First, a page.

Anand Gandhi has a bit of a mad scientist air about him. At 32, the playwright-screenwriter-filmmaker already sports an unruly mass of almost completely grey hair, giving him an Einstein-esque appearance. He’s a terrible time-manager and, by his own admission, is a habitual late-comer. He once arrived for a meeting at Anurag Kashyap’s office exactly 24 hours after the time of appointment.
However, when he does arrive, he moves with a lot of urgency, and his eyes pierce into yours as he speaks passionately about everything from religion to, of course, cinema. “Cinema is the most complete art form that exists today,” he says. “It is the only medium that is truly capable of acting as a mirror to humanity.”
Unlike some of his contemporaries, Gandhi doesn’t need to be intoxicated to spout such profundities. He’s a “simple Gujju boy”, he says, who doesn’t smoke or drink. Last month, when HT met him, he was seated at a café in Lokhandwala Complex, Andheri (West), an area with a high concentration of aspiring models and TV actors, and the only thing he could be accused of being high on was a cup of hot chocolate.
His debut feature film, Ship of Theseus, completed earlier this year, is finally due for a theatrical release in March. For Gandhi, it’s just another layer of icing on an already substantial cake. After all, Ship of Theseus has been making waves in film festivals around the world, ever since it was screened at the Toronto International Film Festival in September, where the festival’s artistic director Cameron Bailey called it one of the year’s hidden gems (see left).
The film is a continuation of ideas Gandhi explored in his short films Right Here, Right Now (2003) and Continuum (2006). Four years in the making, Ship of Theseus is a cinematic triptych that explores an ancient Greek philosophical conundrum known as Theseus’ Paradox, which asks the question: If an object has all its components removed and replaced does it fundamentally remain the same object?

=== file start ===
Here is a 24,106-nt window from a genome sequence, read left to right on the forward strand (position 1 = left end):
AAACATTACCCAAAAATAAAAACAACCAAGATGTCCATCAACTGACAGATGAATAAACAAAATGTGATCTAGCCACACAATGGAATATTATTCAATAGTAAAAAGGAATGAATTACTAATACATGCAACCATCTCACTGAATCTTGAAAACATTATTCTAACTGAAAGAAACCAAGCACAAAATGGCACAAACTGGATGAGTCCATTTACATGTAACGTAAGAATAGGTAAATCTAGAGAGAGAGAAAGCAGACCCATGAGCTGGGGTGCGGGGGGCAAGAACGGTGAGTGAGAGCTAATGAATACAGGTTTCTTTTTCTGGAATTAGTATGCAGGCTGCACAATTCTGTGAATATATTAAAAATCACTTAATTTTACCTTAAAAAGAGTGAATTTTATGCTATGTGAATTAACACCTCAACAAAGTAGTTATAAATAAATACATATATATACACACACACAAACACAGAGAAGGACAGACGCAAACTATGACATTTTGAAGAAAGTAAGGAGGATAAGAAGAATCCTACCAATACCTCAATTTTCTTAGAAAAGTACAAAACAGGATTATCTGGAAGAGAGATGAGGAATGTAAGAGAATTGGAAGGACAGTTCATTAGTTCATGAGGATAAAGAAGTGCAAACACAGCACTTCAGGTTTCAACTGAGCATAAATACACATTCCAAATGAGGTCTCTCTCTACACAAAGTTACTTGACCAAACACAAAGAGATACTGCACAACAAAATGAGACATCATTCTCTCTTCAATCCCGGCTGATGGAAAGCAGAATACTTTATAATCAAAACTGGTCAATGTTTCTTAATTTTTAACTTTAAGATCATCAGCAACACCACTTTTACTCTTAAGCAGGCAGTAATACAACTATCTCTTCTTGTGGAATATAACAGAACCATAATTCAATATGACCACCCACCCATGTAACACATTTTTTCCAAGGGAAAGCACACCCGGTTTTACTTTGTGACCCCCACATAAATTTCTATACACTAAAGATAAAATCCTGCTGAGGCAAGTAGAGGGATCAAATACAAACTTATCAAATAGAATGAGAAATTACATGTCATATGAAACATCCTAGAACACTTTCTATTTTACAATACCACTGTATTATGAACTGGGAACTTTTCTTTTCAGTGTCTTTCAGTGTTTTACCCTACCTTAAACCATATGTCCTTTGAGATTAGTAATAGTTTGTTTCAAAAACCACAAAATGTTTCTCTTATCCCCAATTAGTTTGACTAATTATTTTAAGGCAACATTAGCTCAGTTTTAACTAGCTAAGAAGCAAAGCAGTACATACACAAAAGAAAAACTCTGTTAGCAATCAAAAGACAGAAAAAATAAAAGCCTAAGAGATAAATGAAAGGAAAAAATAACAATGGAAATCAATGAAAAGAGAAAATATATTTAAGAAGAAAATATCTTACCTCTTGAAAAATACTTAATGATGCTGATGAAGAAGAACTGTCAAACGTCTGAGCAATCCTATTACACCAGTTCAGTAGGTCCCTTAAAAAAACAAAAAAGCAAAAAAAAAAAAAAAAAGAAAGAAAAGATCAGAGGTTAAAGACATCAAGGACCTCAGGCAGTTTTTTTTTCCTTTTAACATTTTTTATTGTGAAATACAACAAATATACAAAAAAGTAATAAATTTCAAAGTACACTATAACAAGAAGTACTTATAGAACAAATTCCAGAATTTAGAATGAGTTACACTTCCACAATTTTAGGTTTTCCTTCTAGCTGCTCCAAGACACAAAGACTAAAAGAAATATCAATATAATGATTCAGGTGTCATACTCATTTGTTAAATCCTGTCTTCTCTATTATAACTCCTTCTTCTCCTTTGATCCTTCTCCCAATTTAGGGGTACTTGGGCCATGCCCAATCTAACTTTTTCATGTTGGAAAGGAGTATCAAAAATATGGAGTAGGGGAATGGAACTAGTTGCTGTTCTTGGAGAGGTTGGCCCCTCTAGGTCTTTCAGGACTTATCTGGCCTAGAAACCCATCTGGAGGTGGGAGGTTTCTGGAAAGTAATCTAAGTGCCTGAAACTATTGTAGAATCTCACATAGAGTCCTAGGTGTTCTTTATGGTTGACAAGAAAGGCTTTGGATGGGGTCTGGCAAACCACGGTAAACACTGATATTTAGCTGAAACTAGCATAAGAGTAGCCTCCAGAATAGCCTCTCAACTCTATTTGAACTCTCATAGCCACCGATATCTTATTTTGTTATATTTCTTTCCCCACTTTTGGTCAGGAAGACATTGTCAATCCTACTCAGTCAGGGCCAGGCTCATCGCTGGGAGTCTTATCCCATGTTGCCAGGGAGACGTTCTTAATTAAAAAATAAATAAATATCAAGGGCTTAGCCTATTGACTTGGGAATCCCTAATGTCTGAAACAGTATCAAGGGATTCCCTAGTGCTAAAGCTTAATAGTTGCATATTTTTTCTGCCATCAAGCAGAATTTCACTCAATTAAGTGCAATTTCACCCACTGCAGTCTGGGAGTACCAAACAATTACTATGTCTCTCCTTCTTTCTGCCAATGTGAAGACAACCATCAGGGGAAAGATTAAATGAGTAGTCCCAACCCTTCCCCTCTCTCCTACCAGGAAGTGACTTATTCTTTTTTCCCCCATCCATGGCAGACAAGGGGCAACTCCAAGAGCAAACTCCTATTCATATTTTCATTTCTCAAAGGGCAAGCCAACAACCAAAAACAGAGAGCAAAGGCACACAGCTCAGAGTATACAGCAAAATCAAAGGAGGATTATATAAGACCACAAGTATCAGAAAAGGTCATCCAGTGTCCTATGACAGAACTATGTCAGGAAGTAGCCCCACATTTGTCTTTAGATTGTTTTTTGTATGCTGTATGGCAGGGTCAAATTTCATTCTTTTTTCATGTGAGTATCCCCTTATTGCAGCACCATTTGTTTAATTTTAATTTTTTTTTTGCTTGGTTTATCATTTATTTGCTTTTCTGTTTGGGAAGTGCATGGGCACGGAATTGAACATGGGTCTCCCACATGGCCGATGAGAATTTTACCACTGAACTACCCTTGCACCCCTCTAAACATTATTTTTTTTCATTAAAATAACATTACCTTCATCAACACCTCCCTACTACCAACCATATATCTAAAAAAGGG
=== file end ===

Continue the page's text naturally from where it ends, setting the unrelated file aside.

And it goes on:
A slick piece of cinema that achieves the rare feat of being intelligent without being esoteric, it has been praised by stalwarts such as Shyam Benegal and Shekhar Kapur; on watching it, Anurag Kashyap tweeted: “...probably the most brilliant film to have been made in India in decades.”
Today, Gandhi lives in an upscale seventh-floor apartment in Andheri. Books, mostly on the subjects of philosophy, religion and evolutionary biology, line shelves on the walls of his large, minimally furnished living room. He has an Apple workstation, a MacBook, a cat named Tinkerbell and a chauffeur-driven car at his disposal. “I’m an art-house filmmaker with the comforts of a mainstream filmmaker,” he says, with a laugh.
It wasn’t always this way. Gandhi, who spent his early childhood in Kalbadevi before his parents separated, remembers moving to a 120-sq-ft slum room in Borivli to stay with his mother and grandparents in 1987. He stayed there till the age of 14. “One of the ‘walls’ was a thin sheet of tin that used to crumple if anyone banged on it,” he says.